– Ericka Chickowski
A new report out this week from Imperva detailing the potential danger for attacks through vulnerable PHP SuperGlobal parameters suggests that organizations running PHP servers should ditch the use of these variables in application requests. But while other security experts agree that PHP security must be addressed to prevent serious breaches, they argue that the real problem is in server patching practices rather than the use of SuperGlobal variables.
“PHP is definitely a vulnerable language when not implemented correctly, and unfortunately, most web programmers don’t truly understand the vulnerabilities or attack vectors associated with them,” says Joshua Crumbaugh, lead penetration tester at IT Cyber Security.
Released on Monday, the report chronicled the attack methods that Imperva researchers observed across a sample of 24 applications containing attack vectors related to SuperGlobal variables, noting that they identified 144 related attacks per application within a month, with some attack campaigns lasting over the course of five months. In particular, the report showed how attackers are commonly able to chain together multiple low-impact vulnerabilities related to SuperGlobal in order to achieve variable manipulation, security filter evasion and arbitrary code execution.
[Is IPS in it for the long haul? See The Future of IPS.]
“One of the key lessons for enterprises that they should defend themselves even against what seems to be in the beginning a really not-so-important vulnerability because when it is chained with other not-so-important vulnerabilities, together they can create a really powerful exploit,” says Tal Be’ery, leader of Imperva’s web research team.
According to Be’ery, while PHP security has generally improved over the last few years, it’s not getting better fast enough, particularly for a language that by his firm’s estimates powers over 80 percent of the web. While most security experts would agree with that sentiment, some are taking issue with Be’ery’s and Imperva’s public push against SuperGlobal.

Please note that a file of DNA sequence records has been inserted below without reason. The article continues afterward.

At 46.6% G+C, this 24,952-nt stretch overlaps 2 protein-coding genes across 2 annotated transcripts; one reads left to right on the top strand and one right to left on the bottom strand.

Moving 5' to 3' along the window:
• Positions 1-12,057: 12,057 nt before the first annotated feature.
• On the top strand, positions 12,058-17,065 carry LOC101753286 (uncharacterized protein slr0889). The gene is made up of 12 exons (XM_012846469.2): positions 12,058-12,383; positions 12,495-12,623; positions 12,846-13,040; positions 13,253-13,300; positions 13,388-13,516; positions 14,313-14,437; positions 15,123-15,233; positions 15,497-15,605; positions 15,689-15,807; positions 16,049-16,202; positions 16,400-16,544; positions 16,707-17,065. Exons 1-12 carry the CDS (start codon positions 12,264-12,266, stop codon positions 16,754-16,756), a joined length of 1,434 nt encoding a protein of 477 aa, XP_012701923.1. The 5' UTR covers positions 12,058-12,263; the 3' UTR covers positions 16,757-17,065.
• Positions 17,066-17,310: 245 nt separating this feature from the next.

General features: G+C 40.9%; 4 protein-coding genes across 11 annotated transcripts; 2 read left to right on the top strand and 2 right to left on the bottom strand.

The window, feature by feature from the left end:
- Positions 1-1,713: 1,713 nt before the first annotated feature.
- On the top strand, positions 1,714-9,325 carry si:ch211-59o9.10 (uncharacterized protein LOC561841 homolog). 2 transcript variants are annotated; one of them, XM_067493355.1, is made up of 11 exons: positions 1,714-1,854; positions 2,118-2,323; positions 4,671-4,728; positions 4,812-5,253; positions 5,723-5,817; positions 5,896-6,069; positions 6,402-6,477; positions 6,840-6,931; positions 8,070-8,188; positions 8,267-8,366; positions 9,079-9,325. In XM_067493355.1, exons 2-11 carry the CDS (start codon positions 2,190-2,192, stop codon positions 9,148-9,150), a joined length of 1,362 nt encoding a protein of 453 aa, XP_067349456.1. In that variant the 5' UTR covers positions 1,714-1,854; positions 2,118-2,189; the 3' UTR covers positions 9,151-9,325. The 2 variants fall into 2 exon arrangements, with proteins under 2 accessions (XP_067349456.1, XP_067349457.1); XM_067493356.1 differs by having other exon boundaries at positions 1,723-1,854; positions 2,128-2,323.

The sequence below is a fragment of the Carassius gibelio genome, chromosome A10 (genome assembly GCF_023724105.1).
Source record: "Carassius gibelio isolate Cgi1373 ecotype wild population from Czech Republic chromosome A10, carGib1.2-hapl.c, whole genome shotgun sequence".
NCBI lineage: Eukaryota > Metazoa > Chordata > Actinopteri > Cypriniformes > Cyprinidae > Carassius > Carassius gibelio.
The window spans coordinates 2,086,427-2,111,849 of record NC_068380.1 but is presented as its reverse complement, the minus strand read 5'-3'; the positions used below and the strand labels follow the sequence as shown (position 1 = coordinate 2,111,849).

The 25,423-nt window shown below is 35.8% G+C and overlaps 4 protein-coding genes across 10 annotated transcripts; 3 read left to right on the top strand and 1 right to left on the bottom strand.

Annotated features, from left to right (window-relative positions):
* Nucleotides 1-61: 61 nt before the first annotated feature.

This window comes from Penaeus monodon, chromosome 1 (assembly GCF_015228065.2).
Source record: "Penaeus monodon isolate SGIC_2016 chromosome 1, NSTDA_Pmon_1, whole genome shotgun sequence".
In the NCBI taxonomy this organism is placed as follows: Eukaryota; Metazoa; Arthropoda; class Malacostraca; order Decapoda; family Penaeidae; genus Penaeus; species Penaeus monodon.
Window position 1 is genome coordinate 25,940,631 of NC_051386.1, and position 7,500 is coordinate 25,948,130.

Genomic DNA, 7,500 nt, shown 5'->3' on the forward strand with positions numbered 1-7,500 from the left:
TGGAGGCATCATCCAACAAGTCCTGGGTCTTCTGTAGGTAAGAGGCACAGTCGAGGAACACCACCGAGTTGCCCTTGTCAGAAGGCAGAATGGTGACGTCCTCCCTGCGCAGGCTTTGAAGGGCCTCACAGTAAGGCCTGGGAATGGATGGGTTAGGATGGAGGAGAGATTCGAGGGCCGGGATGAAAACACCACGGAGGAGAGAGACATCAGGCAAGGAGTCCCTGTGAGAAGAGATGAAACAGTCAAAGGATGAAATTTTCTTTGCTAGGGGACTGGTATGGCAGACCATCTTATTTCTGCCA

“Instead of calling to remove SuperGlobals, it might be better to call on people to update their PHP,” says Serge Batchilo, a security researcher for Security Innovation. “The vulnerabilities at the root of this wave of attacks are CVE-2010-3065 and CVE-2011-2505, which means they have been assigned CVE identifiers in 2010 and 2011, respectively, and are almost certainly patched in PHP versions for the past couple of years.”
Batchilo accused Imperva of drumming up controversy with what he calls an “essentially trivial finding,” explaining that the best way to improve PHP security is through more timely patching.
“Removing SuperGlobals would break a lot of PHP applications and is not likely to happen in the short-term, while installing patches that have been available for years is a simple and effective solution that can be easily implemented in the short-term,” Batchilo says. “When a patched vulnerability is being exploited, it is common sense to install the patch. It’s even better just to update servers periodically as a preventative measure.”
Crumbaugh agrees, reiterating that the number one recommendation he has for those administering PHP applications is to keep those applications and the system upgraded.
“Unless there are some serious flaws in the implementation of your software or gigantic configuration errors, it’s rare that I can break into a server with fully patched software and services,” he says, explaining that he frequently exploits out-of-date PHP systems in his penetration tests, noting that he frequently runs into companies taking years to update critical vulnerabilities. “Keep everything up to date and you’ll increase your security posture.”
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